- So, what’s the former head of the Military Police Complaints Commission, Peter Tinsley, up to these days? Running for office, it seems: “…. Peter Tinsley, the former chief of the Military Police Complaints Commission — one of several public servants who have parted ways with Prime Minister Stephen Harper’s government — announced on Monday that he’ll be the Liberal candidate for the Ontario riding of Prince Edward-Hastings in the next election. And Liberal Leader Michael Ignatieff is hinting that Tinsley may not be the only person the Liberals will be recruiting from among the swelling ranks of public servants and whistleblowers who have publicly sparred with Harper’s government. “Will he be the only one? Watch this space,” Ignatieff said ….”
Suspects arrested, charged with RBC bank machine firebombing last month – this, from the Ottawa Police Service:
…. three men have been charged as follows:
Roger Clement 58 years old, of Ottawa
RBC Arson – 18th of May 2010
Arson Causing Damage
Possession of incendiary material
Use explosives with intent to cause property damage
Matthew Morgan – Brown 32 years old, of Ottawa
RBC Arson – 18th of May 2010
Arson Causing Damage
Possession of incendiary material
Use explosives with intent to cause property damage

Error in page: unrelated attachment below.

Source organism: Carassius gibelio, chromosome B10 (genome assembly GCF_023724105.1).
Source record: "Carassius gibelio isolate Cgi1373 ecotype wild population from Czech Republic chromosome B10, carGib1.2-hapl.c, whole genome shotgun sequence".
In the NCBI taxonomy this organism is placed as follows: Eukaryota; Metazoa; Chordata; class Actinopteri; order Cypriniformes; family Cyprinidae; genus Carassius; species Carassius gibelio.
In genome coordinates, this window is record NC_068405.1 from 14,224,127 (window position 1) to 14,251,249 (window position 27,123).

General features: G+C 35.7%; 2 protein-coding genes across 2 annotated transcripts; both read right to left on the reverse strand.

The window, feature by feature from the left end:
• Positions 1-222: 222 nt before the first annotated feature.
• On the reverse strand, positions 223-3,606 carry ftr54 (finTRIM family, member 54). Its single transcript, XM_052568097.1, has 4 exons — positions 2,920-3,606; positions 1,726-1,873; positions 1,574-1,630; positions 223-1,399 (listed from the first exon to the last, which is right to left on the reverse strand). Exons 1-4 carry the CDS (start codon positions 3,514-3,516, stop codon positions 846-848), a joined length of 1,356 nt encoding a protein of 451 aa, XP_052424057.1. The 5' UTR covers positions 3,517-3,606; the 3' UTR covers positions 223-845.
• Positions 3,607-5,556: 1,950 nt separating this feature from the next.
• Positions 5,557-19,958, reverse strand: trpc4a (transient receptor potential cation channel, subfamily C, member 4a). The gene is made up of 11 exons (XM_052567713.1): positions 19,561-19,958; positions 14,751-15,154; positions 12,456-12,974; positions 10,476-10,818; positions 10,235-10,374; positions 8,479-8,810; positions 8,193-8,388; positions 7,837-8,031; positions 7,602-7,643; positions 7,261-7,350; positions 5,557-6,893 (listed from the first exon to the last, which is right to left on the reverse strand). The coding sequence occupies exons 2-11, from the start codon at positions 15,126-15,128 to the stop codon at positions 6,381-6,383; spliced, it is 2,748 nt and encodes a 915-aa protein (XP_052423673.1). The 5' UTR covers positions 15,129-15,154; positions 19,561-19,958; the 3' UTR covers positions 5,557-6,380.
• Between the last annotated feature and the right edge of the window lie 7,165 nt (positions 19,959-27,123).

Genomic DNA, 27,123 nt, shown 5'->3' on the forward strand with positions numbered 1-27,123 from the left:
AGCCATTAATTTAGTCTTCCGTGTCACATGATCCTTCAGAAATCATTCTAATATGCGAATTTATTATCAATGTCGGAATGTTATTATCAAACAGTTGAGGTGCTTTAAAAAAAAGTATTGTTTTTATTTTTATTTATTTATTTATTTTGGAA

Claude Haridge, 50 years old, of Ottawa
RBC Arson – 18th of May 2010
Careless storage / handling of ammunition
Fail to comply with undertaking ….
It’s “Protest School” in Toronto – this from CTV.ca, emphasis mine:
A counter-summit in Toronto meant to challenge the G8 and G20 was dubbed “protest school” by organizers on Friday, as they shied away from denouncing violent action by demonstrators …. “People protest in various ways. Again, we’re simply organizing a conference,” said Dylan Penner, a committee member at the summit and media officer for the Council of Canadians …. While classes such as “direct action training” and “digitally mediated surveillance: rights and resistance” are on the agenda, the committee said the event is meant to be a peaceful weekend of learning …. (Marya Folinsbee, the co-ordinator of the People’s Summit) was a…. quick to point out that many of the workshops encouraged peaceful protest, such as “communication skills for activists,” which teaches protesters “how to de-escalate an angry movement.” But there are also workshops planned for debating and discussing a “diversity of tactics” during the G20 and G8 summits …. “It is really cloudy, and it is really complicated to work in solidarity with each other when these issues are still on the table,” she added ….
So, condemning violence and vandalism is “cloudy” is it? Interestingly, the organizers of the protests have gone as far as developing a policy for dealing with those who want to fight the man, but may have been accused or convicted of sexual assault – one line stands out for me:
Perpetrators of Sexual Assault, Abuse and Harassment are not welcome in G8 & G20 Resistance Spaces!!!
I’d be happy to hear from anyone who can explain why such people “are not welcome” in the crowd, but those who would commit violence and/or vandalism are. Simple question.